variable

How to write a Scala function that returns multiple values

As a quick note today, if you want to write a Scala function that returns multiple values, just return the values inside a tuple. For example, I just wrote a function to return radio station number and name, and the last part of that function looks like this:

def getRadioStationInfo(...) = {
   ...
   (104.3, "The Fan")
}

The two values are returned in an instance of a Scala Tuple2 class.

Scala: Reassignable variables and properties (def fields)

Sadly, I had to get away from Scala for a while, but now I can get back to it again. Just as I started getting back into it I happened upon the following code, and thought, “Well, surely title in this anonymous class is a var field. How strange that the Programming in Scala guys would use a var like this.”:

Scala programming best practice: Prefer immutable variables (values)

This is an excerpt from the Scala Cookbook (partially modified for the internet). This is Recipe 20.2, “Scala programming best practice: Prefer immutable variables (values).”

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Problem

You want to reduce the use of mutable objects and data structures in your code.

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Solution

Begin with this simple philosophy, stated in the book, Programming in Scala:

“Prefer vals, immutable objects, and methods without side effects. Reach for them first.”

Table of Contents

  1. Problem
  2. Solution
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How to use functions as variables (values) in Scala

This is an excerpt from the Scala Cookbook (partially modified for the internet). This is Recipe 9.2, “How to use functions as variables (values) in Scala.”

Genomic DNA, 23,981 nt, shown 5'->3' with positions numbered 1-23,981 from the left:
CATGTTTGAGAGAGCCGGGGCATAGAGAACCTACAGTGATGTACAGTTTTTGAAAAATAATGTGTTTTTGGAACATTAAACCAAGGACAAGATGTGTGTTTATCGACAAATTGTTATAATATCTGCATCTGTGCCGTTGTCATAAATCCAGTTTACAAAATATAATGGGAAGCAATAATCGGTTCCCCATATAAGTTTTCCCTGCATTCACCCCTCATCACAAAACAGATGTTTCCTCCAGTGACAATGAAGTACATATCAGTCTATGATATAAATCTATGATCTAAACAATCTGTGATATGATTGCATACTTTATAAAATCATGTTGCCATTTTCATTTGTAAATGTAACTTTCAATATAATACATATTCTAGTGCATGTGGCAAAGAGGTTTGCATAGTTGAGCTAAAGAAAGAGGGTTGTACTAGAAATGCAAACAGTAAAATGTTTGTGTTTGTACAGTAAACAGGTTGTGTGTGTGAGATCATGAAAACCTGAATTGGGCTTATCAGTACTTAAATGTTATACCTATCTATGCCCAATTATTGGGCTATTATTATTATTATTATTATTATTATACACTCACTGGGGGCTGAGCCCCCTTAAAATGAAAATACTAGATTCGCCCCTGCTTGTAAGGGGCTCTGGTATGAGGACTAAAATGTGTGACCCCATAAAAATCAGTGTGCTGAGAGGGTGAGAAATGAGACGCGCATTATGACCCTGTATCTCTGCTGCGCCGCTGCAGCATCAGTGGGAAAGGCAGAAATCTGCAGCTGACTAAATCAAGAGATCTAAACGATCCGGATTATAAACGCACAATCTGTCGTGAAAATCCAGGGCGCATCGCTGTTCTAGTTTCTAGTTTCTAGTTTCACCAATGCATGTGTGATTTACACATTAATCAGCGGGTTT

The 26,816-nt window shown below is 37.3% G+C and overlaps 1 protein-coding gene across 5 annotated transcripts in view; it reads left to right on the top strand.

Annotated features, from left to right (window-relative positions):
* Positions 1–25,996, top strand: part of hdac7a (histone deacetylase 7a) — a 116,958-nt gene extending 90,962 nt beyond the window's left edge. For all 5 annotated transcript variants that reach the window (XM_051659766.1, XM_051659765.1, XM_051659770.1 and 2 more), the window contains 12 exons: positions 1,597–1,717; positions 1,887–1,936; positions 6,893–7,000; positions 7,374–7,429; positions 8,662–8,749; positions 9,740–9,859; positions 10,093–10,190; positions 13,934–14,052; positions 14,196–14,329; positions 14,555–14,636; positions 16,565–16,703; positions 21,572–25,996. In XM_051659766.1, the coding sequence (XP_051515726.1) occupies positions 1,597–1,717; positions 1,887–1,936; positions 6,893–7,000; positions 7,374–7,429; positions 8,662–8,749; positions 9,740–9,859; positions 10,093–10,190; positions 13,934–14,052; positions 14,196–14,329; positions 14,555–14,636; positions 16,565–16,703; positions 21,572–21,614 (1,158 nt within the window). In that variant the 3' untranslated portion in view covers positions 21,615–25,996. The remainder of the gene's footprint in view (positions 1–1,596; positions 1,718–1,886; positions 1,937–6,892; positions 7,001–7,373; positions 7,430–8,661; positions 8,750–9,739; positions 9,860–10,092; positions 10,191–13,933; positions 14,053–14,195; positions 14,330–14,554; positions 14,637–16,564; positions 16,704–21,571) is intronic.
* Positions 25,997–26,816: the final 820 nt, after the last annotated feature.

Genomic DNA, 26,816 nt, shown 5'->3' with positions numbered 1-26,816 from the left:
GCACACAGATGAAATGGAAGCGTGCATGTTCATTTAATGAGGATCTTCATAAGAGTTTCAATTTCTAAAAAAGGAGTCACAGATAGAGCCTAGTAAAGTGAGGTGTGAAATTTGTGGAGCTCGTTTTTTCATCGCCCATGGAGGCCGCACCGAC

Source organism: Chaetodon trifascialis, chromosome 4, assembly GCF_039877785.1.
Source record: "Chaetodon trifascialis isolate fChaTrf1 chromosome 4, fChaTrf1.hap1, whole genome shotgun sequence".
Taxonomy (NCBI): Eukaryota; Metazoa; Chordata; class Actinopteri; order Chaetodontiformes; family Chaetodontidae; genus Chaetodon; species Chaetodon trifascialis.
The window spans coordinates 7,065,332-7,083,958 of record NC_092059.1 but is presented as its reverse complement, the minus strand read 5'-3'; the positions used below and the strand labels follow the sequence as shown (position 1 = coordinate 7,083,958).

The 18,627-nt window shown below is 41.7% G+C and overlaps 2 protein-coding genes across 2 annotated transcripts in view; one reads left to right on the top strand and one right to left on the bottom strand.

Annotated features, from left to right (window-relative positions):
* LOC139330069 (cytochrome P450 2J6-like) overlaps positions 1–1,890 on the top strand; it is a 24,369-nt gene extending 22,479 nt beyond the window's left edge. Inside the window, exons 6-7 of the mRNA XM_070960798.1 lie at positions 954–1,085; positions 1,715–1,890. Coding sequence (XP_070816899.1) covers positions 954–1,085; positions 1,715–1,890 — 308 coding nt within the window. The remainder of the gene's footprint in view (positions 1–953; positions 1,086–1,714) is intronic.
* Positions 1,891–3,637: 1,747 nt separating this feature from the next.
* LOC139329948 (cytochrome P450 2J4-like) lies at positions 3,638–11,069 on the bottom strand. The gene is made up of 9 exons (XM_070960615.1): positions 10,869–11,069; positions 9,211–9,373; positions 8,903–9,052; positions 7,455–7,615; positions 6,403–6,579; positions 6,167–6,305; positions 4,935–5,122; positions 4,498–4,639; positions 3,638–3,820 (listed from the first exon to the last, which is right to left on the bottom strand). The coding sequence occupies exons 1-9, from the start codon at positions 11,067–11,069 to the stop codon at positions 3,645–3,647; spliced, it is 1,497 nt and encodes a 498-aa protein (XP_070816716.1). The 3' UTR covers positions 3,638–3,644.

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Problem

You want to pass a Scala function around like a variable, just like you pass String, Int, and other variables around in an object-oriented programming language.

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Solution

Use the syntax shown in Recipe 9.1 to define a function literal, and then assign that literal to a variable.

Table of Contents

  1. Problem
  2. Solution
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Scala: How to create methods that take variable-arguments (varargs) fields

This is an excerpt from the Scala Cookbook (partially modified for the internet). This is Recipe 5.7, “How to create methods that take variable-arguments (varargs) fields.”

Problem

To make a method more flexible, you want to define a method parameter that can take a variable number of arguments, i.e., a varargs field.

Solution

Define a varargs field in your method declaration by adding a * character after the field type:

Scala: How to declare a variable (var) before using it in try/catch/finally

This is an excerpt from the Scala Cookbook (partially modified for the internet). This is Recipe 3.17, “How to declare a variable (var) before using it in try/catch/finally.”

Problem

You want to use an object in a try block, and need to access it in the finally portion of the block, such as when you need to call a close method on an object.

How to access the value of the default case in a Scala match expression

This is an excerpt from the Scala Cookbook (partially modified for the internet). This is one of the shorter recipes, Recipe 3.10, “How to access the value of the default case in a Scala match expression.”

Problem

You want to access the value of the default, “catch all” case when using a match expression, but you can’t access the value when you match it with the _ wildcard syntax.

Solution

Instead of using the _ wildcard character, assign a variable name to the default case:

Scala: How to assign the result of a match expression to a variable

This is an excerpt from the Scala Cookbook (partially modified for the internet). This is one of the shortest recipes, Recipe 3.9, “How to assign the result of a match expression to a variable.”

Problem

You want to return a value from a match expression and assign it to a variable, or use a match expression as the body of a method.

Scala: Understanding mutable variables with immutable collections

This is an excerpt from the Scala Cookbook (partially re-worded for the internet). This is Recipe 10.6, “Understanding Mutable Variables with Immutable Collections.”

Problem

You may have seen that mixing a mutable variable (var) with an immutable collection causes surprising behavior. For instance, when you create an immutable Vector as a var, it appears you can somehow add new elements to it: